We considered a story of Rabbi Abbahu who was believed to have found a treasure because his face was glowing.  When questioned by Rabbi Yochanan as to whether he had heard a new interpretation of Torah he referenced an ancient source that he had discovered.  Rabbi Yochanan noted "A man's wisdom makes his face shine". Wisdom can come from both old and new. (handout-Coming Down the Mountain)

From the Hasidic Parable by Aryeh Wineman we discover Sadness in Finding a Treasure.  The story involves a man discovering a treasure too immense to count and he lacks the containers to take the full extent of the treasure.  He is distressed by what he must leave behind.  What does this mean?

There is too much to fill up the small containers that we are.  Take what is essential.  Don't be arrogant, always leave much behind.  David considered whether we needed to view it from a different perspective and shared with us a story from Jean Cocteau who was asked if his house was on fire, what would he carry out of it.  "The fire", he replied.

The rabbi closed with the question, "What are we taking with us and what do we leave behind as we close out this year of the lab? "

 I'm a "top of the stairs responder".  You know, the kind of person who comes up with her response as she is leaving the room and the topic has changed.  It works fine for writing a blog, but less so in the moment.  So after some thought here is what I take and leave.

I take with me the community of friends I have made through the lab, the ideas and discussions that enrich my artwork, my knowledge that has deepened about Judaism and the many things I have learned from others in the group and our wonderful facilitators.  What I leave behind is a little harder.  When I first entered this group, I carried some unease which I now leave behind.  I felt outside of the community and as a more secular Jew, I wondered if this would be a comfortable place for me. I have found it to be a very embracing community and close the year feeling that this is in fact my community and I am very pleased to be a part of it.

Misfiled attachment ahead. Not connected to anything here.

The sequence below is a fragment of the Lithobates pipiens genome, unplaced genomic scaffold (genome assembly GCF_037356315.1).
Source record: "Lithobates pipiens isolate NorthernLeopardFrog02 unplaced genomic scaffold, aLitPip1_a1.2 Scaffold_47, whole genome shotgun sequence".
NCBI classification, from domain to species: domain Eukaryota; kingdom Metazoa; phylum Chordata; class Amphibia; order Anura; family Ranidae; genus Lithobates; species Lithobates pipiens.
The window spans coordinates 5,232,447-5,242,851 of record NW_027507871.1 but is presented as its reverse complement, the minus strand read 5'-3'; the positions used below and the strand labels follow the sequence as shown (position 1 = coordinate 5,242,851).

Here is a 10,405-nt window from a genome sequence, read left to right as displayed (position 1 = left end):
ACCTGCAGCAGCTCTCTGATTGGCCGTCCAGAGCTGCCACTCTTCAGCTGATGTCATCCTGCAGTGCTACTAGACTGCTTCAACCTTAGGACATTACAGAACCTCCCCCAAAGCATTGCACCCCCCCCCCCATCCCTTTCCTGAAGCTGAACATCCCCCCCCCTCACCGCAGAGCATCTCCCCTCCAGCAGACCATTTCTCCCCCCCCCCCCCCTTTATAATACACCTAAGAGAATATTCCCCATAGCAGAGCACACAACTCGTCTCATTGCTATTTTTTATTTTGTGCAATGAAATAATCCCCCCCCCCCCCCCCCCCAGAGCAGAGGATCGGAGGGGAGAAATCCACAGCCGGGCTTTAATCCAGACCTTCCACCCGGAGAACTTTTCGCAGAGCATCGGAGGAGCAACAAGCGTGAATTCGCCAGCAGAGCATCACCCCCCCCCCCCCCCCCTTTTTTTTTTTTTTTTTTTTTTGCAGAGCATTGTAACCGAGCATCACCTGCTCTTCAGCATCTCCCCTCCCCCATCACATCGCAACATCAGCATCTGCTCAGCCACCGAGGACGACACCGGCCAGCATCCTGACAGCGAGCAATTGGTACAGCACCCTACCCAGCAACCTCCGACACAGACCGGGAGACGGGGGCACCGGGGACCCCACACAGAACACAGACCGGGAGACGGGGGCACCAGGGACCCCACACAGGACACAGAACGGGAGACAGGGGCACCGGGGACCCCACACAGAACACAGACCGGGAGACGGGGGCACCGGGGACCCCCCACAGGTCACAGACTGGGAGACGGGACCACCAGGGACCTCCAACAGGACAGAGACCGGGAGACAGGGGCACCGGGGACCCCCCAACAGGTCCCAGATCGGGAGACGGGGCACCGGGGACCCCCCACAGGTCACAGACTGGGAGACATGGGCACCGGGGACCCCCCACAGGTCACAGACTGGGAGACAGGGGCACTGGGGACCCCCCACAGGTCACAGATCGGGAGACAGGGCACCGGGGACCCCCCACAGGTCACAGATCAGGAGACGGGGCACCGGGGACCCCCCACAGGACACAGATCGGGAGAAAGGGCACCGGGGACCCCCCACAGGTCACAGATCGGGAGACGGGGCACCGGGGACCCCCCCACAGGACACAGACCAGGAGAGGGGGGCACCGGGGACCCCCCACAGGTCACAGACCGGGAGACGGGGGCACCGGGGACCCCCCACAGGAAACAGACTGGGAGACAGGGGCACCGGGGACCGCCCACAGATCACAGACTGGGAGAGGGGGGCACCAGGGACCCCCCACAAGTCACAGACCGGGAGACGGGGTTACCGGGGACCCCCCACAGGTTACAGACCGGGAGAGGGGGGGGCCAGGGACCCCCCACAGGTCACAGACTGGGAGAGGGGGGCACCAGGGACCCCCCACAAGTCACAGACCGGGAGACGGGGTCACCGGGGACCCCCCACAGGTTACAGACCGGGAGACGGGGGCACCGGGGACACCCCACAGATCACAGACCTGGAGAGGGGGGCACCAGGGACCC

A Still Small Voice

In the second part of the lab we were led by Rabbi Debra Rappaport of Shir Tikvah in a discussion about wisdom and silence.  She began by speaking of the relationship of wisdom to Kaballah. Wisdom is one of the Sephirot, the ten attributes of Kaballah.  It is the seed of a thought. By the time we have created an artwork it has gone through many phases. The root of wisdom is in the potentiality.

We shifted to the subject of silence and its relationship to wisdom.  In the Mishnah Rabbi Shimon ben Gamliel speaks of silence as beneficial for the body.  Rabbi Akiva describes it as the fence for wisdom.  The Talmud speaks of spending an hour in meditation as a preparation for prayer. (handout-Wisdom-Presence)

In keeping with the subject of silence, Rabbi Rapport asked us to write about what silence was to us.

As one who embraces silence, I loved this topic and wrote:

"Silence is like a warm bath.  It surrounds me, supports me, uplifts me, but doesn't impinge on me.  I float in its embrace.  it calms me and opens me.  Unexpected thoughts and ideas grow within it."

I related the story of how my husband and I deal with silence in different ways.  He enjoys music and often assumes that if I am in a room silently that it is an invitation to turn on music.  I've taken to playing classical music, my fallback to silence,  to let him know the aural space is occupied. For me silence is a presence, not an absence.  Music, particularly with words, is a distraction from my thoughts. Usually I create in silence.

Others who defined themselves as introverts noted their need for silence and spoke of it as a gift.  Still others offered that silence allows time for the creative process to breath.  Silence is the voice of the unspoken.  Not everything is voiced in language. Some noted that they needed silence for certain parts of the creative process and certain types of music for other parts.

As we closed this discussion the rabbi pointed us to Kings 19:4-12 where Elijah waits through wind, earthquake and fire for the Lord to make his presence known.  When all the pyrotechnics have passed there is a still small voice that emerges.